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A particular type of psychosis, schizophrenia is perhaps one of the most debilitating and chronic of the severe mental illnesses

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A particular type of psychosis, schizophrenia is perhaps one of the most debilitating and chronic of the severe mental illnesses. For a long time, schizophrenia was seen as a 'functional disorder' with some doctors calling it a sociological phenomenon - i.e. patients with schizophrenia are normal people driven insane by the insane world (Gelder, et al., 1989). However, the efficiency of antipsychotic drugs and recent advances in biological research have countered this 1970s concept. Revolutionary scientific advances in neuroscience, molecular biology, genetics and brain imaging over the years have provided credible evidence for the biological bases underlying schizophrenia. There have been many theories of possible causes. For instance, many years of family studies indicate that a susceptibility to schizophrenia might be inherited. However, scientists still do not know how many genes are involved or how the genetic predisposition is transmitted, and how the environment may interact with it. Another line of research has identified specific, subtle abnormalities in the structure and function of the brains of schizophrenic patients and provided the evidence for notable, early biochemical changes. Developmental neurobiologists on the other hand suggest that schizophrenia may be a result of the neurons forming inappropriate connections during fetal development. Because of so many possible explanations, it is no surprise that the research into the causes of schizophrenia still remains one of the most challenging areas for medical investigators. ...read more.


have been consistent in finding loss of temporal lobe volume and loss of temporal lobe gray matter in schizophrenia sufferers. The areas which were found to be most affected are the limbic forebrain, (especially the amygdala and the hippocampus), and the basal ganglia (including the caudate, nucleus accumbens, and olfactory tubercle). Freedman et al., (1995) found that skull volume is reduced in persons with schizophrenia by 3.5%. Since brain growth drives skull growth, these findings suggest that the process causing schizophrenia takes place prior to the completion of brain growth (approximately age 18) (Elkis, et al. 1995). In fact, studies by Fish et al., (1992) and Marcus et al., (1993) demonstrated the presence of mild neurological impairments even in the infants of schizophrenic parents. This strongly suggests that the process leading to schizophrenia is a developmental error occurring prior to birth, rather than a degenerative or destructive process. The view of developmental neurobiologists supports this claim. They suggest that schizophrenia may be a developmental disorder resulting from neurons being miswired during fetal growth. These errors may lie dormant until puberty, when changes in the brain that occur normally during this critical stage of maturation start interacting adversely with the faulty connections. This research has spurred efforts to identify prenatal factors including infections in utero that may affect development (Murray, et al., 1992). One of the first bits of evidence to support this hypothesis came in 1988 from the study by Mednick et al, of children born to women who had been pregnant during a severe flu epidemic in Helsinki, Finland, in 1957. ...read more.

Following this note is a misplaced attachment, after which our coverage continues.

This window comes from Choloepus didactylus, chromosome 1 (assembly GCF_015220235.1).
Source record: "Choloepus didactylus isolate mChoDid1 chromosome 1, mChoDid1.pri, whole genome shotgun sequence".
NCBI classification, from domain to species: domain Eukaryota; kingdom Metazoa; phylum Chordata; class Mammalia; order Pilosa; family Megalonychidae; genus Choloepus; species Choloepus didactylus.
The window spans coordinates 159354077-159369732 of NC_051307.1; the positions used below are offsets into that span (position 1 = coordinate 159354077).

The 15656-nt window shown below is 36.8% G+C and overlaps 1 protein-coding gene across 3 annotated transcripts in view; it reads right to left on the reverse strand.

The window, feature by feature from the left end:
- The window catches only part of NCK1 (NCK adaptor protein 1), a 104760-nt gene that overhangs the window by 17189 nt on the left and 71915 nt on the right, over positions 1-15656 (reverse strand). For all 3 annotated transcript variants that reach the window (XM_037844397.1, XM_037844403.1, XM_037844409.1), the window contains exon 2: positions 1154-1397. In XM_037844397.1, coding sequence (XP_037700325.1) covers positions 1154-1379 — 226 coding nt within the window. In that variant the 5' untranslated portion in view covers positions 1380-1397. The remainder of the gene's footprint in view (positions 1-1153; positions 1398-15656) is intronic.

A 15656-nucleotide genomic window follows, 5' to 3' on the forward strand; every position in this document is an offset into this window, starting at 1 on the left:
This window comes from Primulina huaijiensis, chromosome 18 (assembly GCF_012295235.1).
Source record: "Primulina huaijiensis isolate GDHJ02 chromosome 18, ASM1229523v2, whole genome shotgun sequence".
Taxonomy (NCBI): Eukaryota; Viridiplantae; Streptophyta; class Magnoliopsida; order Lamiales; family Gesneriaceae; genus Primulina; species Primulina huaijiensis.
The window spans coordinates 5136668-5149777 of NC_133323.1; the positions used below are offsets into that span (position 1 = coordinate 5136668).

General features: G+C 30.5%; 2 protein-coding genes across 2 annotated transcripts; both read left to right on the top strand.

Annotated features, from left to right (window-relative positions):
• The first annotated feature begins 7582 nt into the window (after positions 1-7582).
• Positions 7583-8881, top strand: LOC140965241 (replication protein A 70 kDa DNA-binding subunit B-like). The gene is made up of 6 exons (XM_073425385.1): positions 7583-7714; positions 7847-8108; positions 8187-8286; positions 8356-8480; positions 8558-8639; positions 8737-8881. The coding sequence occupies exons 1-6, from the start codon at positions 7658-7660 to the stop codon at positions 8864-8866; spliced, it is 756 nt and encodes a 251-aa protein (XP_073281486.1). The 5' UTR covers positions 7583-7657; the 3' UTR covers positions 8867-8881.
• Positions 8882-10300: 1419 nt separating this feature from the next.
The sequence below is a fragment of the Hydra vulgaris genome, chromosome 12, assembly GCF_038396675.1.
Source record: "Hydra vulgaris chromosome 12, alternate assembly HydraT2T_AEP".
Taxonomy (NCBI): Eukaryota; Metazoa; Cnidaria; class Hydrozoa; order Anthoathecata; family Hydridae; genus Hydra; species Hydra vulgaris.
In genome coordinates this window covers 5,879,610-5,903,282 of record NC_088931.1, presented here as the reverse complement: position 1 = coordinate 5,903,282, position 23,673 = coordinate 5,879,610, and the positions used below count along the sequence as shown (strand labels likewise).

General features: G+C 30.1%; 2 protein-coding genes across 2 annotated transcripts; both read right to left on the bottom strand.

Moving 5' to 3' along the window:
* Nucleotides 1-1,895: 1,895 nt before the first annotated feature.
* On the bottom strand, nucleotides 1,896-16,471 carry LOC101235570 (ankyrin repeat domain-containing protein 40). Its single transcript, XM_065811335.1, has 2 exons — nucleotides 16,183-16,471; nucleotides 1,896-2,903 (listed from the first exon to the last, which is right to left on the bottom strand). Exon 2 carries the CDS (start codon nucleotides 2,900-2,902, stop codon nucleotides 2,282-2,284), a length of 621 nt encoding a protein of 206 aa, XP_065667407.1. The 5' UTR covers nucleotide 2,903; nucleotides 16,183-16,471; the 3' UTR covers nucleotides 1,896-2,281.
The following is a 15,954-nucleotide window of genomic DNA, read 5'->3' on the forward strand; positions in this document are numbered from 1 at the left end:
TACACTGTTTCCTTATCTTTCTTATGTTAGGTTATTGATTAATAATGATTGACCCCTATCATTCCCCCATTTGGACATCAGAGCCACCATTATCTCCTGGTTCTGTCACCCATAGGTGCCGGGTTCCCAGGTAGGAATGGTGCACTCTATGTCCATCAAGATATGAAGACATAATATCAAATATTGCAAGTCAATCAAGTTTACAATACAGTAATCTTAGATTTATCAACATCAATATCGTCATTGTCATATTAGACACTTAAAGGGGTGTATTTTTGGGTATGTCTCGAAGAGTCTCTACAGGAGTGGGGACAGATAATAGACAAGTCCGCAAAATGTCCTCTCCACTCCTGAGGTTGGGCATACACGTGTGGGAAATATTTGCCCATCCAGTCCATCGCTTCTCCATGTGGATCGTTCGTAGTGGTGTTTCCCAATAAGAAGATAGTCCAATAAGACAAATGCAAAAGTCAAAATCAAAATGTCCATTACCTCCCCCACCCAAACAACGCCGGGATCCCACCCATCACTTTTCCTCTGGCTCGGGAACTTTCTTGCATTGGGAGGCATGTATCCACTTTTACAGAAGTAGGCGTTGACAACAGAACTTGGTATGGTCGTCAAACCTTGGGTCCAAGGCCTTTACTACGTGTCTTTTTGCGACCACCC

However, the current status of research on genes and schizophrenia has not yet uncovered the specific genes that underlie the disease. And even if that takes place, some researchers such as McGue & Gottesman (1989), admit that analysis of individual genes alone will not give us a full understanding of the causes of schizophrenia. The disease is most definitely a result of interactions of complex systems, therefore a systems approach is needed for understanding its development. Basic knowledge about brain chemistry and its link to schizophrenia is also expanding rapidly and this area of research looks very promising. It is clear today with the firm findings of reduced frequency, duration, and severity of psychotic episodes in persons treated with anti-psychotic medication that dopamine has a major role to play in schizophrenia like disorders. However, it is not known whether the change in the dopamine activity occurs before or after the onset of the illness. If it occurs after, than overactive dopamine is just another symptom in a long list of symptoms associated with schizophrenia (Jones & Pilowsky, 2002). It may well be that schizophrenia is not a single disorder at all, but rather that it represents a final common syndrome of behaviours and findings about mental status with multiple possible causes. Understanding these causes will be critical for the medical care of patients suffering from schizophrenia, so the doctors can if not cure, then at the least alleviate the suffering this disease brings on the patient and their family and friends. ...read more.

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